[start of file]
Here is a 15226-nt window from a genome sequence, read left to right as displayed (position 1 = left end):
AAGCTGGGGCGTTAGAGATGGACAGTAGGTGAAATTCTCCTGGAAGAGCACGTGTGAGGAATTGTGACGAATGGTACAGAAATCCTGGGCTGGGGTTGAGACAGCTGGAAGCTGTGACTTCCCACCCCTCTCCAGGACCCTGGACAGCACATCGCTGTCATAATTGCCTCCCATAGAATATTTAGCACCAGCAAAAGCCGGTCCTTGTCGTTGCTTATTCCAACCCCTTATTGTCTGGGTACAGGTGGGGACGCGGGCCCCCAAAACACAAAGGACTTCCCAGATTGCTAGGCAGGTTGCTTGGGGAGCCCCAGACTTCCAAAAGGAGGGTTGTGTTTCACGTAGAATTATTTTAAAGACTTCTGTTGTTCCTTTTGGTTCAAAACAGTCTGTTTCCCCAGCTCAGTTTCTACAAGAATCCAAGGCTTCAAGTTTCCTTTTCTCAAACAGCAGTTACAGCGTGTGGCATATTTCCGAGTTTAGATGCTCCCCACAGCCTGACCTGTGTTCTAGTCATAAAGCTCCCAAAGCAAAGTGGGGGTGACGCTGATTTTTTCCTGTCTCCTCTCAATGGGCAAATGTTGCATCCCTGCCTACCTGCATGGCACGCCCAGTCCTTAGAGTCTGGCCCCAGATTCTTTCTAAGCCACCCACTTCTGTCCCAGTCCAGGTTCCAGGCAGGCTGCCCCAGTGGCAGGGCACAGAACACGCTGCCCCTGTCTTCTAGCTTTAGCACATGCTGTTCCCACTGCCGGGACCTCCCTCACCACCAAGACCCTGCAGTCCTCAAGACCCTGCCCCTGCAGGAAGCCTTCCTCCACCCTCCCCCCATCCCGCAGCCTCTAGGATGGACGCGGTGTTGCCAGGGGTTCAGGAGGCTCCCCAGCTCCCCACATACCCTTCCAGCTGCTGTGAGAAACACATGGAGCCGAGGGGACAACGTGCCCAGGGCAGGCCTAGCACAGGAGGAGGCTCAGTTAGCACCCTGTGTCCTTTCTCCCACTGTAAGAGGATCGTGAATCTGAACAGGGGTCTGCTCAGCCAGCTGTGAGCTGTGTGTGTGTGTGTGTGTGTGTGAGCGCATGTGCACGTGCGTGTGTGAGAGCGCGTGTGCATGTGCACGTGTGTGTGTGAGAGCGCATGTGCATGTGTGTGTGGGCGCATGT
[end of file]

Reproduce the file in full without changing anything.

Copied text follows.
Here is a 15226-nt window from a genome sequence, read left to right as displayed (position 1 = left end):
AAGCTGGGGCGTTAGAGATGGACAGTAGGTGAAATTCTCCTGGAAGAGCACGTGTGAGGAATTGTGACGAATGGTACAGAAATCCTGGGCTGGGGTTGAGACAGCTGGAAGCTGTGACTTCCCACCCCTCTCCAGGACCCTGGACAGCACATCGCTGTCATAATTGCCTCCCATAGAATATTTAGCACCAGCAAAAGCCGGTCCTTGTCGTTGCTTATTCCAACCCCTTATTGTCTGGGTACAGGTGGGGACGCGGGCCCCCAAAACACAAAGGACTTCCCAGATTGCTAGGCAGGTTGCTTGGGGAGCCCCAGACTTCCAAAAGGAGGGTTGTGTTTCACGTAGAATTATTTTAAAGACTTCTGTTGTTCCTTTTGGTTCAAAACAGTCTGTTTCCCCAGCTCAGTTTCTACAAGAATCCAAGGCTTCAAGTTTCCTTTTCTCAAACAGCAGTTACAGCGTGTGGCATATTTCCGAGTTTAGATGCTCCCCACAGCCTGACCTGTGTTCTAGTCATAAAGCTCCCAAAGCAAAGTGGGGGTGACGCTGATTTTTTCCTGTCTCCTCTCAATGGGCAAATGTTGCATCCCTGCCTACCTGCATGGCACGCCCAGTCCTTAGAGTCTGGCCCCAGATTCTTTCTAAGCCACCCACTTCTGTCCCAGTCCAGGTTCCAGGCAGGCTGCCCCAGTGGCAGGGCACAGAACACGCTGCCCCTGTCTTCTAGCTTTAGCACATGCTGTTCCCACTGCCGGGACCTCCCTCACCACCAAGACCCTGCAGTCCTCAAGACCCTGCCCCTGCAGGAAGCCTTCCTCCACCCTCCCCCCATCCCGCAGCCTCTAGGATGGACGCGGTGTTGCCAGGGGTTCAGGAGGCTCCCCAGCTCCCCACATACCCTTCCAGCTGCTGTGAGAAACACATGGAGCCGAGGGGACAACGTGCCCAGGGCAGGCCTAGCACAGGAGGAGGCTCAGTTAGCACCCTGTGTCCTTTCTCCCACTGTAAGAGGATCGTGAATCTGAACAGGGGTCTGCTCAGCCAGCTGTGAGCTGTGTGTGTGTGTGTGTGTGTGTGAGCGCATGTGCACGTGCGTGTGTGAGAGCGCGTGTGCATGTGCACGTGTGTGTGTGAGAGCGCATGTGCATGTGTGTGTGGGCGCATGT